Friday, August 12, 2011

The National Prison Problem

Written by: Garry Sims, Director- Hope Aglow Prison Ministries.

Garry Sims
Do we really want to lower the recidivism rate of our prisons?

     I’m not sure. Why would I say this? Because, we continue in the same mindset that created the mess to start with and I see no signs of change. If we really want to address this problem and it is a huge problem, we must address it from the viewpoint of why the offender is in prison to start with.
This is the overriding issue of why most inmates are not prepared to re-enter or function in society; they were not prepared to do so before entering prison.
     We must understand we don’t have an inmate re-entry problem. What we have is a segment of our society that does not know how to function in society. Therefore it is not possible to address the problem of prisoner re-entry until you address the mental mind set of the men and women we are working with.

      When I started working in the prison system more than twenty five years ago (after spending two and half years in prison myself) we had men and women who had a number of social problems; but today, we have men and women who do not know how to think.

     Someone has told them what to do for most of their lives either welfare case worker, school or mental health social worker or counselor, gang leader, correctional officer, parole or probation officer. Someone has always had direct influence in their everyday decisions. From his or her first day in the Department of Corrections this has only been magnified. Someone tells them when to get up, when to eat, what they will watch on television, when to go outside, I hope you are getting the point.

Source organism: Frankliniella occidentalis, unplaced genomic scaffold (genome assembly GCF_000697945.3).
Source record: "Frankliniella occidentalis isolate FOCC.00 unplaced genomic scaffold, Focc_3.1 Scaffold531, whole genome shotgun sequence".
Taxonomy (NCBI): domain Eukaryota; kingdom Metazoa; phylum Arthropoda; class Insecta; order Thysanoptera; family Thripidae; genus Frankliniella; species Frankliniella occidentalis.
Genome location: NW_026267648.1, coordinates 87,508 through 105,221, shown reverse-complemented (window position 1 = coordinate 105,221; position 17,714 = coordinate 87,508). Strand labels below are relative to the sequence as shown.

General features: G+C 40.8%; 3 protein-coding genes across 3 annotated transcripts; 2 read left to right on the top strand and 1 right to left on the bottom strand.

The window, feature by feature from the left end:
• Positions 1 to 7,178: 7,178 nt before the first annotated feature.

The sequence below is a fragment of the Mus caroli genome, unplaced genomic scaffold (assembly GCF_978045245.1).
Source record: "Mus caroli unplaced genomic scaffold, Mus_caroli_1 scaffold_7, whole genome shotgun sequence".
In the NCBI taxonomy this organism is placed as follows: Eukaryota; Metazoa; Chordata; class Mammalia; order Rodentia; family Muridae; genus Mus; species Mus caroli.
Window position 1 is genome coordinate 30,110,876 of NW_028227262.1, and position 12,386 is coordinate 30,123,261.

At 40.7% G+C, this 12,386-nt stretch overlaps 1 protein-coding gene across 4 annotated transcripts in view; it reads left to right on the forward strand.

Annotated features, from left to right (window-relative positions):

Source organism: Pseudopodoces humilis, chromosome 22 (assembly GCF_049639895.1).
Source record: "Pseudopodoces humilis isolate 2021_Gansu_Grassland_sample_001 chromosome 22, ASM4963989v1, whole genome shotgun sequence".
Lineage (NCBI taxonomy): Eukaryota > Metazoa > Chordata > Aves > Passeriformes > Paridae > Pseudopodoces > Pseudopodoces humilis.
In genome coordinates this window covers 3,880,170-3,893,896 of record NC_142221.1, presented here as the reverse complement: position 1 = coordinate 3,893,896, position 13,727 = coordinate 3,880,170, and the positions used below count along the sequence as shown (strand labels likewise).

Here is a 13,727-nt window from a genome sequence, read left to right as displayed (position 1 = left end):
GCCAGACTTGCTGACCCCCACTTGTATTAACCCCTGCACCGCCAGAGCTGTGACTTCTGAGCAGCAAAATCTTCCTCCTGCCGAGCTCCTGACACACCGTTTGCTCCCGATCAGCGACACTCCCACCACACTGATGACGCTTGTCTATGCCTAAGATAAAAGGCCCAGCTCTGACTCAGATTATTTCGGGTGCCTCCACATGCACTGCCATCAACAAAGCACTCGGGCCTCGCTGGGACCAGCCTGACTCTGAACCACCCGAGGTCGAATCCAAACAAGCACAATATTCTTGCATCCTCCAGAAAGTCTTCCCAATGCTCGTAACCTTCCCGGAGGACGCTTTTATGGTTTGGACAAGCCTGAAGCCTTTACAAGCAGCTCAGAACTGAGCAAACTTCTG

How can we expect someone to make good decisions when they have never been allowed or taught how to make good decisions? You can’t rehab what you never had
     If all we do is develop a plan get their welfare or SSI check re-started, tell them where the shelter is, or how to get on the next program where someone will tell them what or how to make it until they can get a job as if that will ever come, when it is just easier to continue working the system. This leads to depression and low self-worth which leads to drug and alcohol abuse which leads to the commission of another crime or parole or probation violation which leads to jail and then back to prison.

    We must re-think this whole process in order to have a client who is able to think for themselves.
Romans 12:2 says,  "be ye not conformed to this world: but be ye transformed by the renewing of your mind; that ye may prove what is good, and acceptable, and prefect will of GOD." We must have men and women with transformed minds.

     Now the real question is what is our intent? Is it to help ex-offenders work the government and social programs better or make a real difference in the lives of ex-offenders and their families?If it is to better work the system we are doomed from the start. If it is to have a positive effect on the men and women who are in the prison system by helping them develop a new positive mindset then we will be successful.

Most inmates have been a drain on the social welfare and court systems for all of their lives. They believe they are failures. Changing their mental outlook while they are in the prison system is the only way to have a positive effect on the recidivism rate.
     As a society we must be willing to at least look at the way we conduct and think of our prisons system.
This will in turn save millions of your tax dollars, which is the only reason we are looking at this problem anyway. If we truly cared about the men and women in the prison system we would have done something about this problem years ago before we spent billions of our tax dollars building new prisons which we are closing.

Is anything going to change? I pray so but I am not sure anyone is willing to take to risk of going outside the norm.

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